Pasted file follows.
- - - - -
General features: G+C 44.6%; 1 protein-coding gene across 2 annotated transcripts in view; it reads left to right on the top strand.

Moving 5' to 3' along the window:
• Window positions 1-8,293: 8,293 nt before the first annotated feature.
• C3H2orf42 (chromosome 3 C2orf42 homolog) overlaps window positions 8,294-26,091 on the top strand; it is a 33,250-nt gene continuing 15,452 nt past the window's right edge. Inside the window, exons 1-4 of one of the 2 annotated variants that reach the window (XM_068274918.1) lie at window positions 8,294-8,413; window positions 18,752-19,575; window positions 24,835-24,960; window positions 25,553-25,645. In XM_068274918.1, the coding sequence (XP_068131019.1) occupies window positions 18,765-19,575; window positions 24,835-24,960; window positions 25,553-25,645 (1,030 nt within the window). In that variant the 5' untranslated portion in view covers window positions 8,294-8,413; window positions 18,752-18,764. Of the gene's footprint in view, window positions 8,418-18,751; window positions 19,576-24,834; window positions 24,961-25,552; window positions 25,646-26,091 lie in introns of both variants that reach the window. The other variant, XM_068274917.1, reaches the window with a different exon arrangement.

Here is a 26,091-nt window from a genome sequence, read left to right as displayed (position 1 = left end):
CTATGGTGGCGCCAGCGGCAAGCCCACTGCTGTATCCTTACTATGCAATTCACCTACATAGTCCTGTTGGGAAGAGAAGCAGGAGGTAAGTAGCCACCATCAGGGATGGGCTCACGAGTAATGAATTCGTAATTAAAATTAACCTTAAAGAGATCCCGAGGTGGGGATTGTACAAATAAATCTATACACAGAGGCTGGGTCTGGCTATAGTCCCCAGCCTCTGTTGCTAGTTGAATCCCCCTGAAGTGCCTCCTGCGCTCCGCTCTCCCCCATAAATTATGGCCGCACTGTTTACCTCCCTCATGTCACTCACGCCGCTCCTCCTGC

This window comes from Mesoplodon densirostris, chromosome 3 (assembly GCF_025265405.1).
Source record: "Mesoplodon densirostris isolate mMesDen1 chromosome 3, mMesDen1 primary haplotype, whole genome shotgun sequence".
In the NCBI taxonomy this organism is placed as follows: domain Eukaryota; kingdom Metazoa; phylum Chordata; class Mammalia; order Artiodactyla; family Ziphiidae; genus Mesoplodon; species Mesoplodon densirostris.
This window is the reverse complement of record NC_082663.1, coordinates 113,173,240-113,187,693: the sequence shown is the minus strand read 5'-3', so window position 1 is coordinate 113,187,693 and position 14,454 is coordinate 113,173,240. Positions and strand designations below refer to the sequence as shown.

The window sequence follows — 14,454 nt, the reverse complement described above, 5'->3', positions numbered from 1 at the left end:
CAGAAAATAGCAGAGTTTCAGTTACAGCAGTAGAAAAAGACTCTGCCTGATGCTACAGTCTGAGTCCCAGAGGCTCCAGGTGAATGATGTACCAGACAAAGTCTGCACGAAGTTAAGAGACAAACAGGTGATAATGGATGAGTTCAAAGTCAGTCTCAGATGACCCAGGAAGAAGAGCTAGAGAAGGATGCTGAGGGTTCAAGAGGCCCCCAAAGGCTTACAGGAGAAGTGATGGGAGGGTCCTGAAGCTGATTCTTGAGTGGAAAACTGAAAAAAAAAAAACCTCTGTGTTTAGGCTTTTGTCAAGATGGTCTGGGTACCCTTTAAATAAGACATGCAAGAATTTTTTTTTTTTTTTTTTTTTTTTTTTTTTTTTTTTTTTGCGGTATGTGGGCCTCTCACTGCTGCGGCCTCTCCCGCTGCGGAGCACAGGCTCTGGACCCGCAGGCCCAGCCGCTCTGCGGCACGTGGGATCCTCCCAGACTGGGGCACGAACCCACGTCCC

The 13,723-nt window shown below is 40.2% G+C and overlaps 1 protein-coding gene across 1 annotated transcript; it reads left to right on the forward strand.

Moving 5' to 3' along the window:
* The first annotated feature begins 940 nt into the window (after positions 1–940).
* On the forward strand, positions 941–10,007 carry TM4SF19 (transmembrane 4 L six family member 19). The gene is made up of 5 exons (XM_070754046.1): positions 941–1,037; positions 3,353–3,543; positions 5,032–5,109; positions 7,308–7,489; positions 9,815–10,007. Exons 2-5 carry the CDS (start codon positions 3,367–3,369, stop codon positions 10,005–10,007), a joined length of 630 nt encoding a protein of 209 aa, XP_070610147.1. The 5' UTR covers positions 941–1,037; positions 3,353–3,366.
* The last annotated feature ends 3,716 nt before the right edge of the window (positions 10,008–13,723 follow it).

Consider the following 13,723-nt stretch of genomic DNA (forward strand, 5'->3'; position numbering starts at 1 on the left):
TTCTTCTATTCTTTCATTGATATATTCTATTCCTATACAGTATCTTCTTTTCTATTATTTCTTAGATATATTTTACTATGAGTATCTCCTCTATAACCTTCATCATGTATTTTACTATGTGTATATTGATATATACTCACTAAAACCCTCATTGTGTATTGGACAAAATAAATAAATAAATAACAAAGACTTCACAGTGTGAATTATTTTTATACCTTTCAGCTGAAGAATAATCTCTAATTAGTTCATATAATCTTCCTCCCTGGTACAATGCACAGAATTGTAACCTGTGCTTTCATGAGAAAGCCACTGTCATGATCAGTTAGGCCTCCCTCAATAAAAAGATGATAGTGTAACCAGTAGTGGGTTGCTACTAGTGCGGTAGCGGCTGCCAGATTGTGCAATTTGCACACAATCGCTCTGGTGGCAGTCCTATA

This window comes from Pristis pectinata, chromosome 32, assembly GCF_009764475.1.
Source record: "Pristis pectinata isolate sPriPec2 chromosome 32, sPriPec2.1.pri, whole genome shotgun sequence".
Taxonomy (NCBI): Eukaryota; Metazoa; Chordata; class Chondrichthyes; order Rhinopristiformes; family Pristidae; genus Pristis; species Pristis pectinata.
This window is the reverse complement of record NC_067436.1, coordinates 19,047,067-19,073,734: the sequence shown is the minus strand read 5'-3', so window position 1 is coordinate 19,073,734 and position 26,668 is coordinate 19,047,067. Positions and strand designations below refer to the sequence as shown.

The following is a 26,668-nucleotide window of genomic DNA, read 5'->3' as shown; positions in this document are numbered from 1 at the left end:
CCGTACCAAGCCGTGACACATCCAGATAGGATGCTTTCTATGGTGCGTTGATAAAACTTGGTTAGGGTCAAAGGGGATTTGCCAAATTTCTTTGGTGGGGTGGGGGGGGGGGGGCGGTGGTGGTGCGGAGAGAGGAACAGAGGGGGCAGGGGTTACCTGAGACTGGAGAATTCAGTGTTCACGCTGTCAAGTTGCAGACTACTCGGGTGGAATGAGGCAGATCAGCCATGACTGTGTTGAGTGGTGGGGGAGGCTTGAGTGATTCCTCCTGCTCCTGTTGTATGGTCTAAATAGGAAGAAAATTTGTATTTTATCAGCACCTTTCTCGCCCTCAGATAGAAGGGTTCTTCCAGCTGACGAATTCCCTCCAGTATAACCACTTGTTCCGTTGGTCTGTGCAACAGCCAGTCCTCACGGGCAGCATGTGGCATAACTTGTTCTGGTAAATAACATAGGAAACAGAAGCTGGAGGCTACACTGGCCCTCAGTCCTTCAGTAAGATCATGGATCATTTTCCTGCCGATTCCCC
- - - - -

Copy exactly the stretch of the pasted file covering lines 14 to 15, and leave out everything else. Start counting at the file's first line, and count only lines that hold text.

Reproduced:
Moving 5' to 3' along the window:
* The first annotated feature begins 940 nt into the window (after positions 1–940).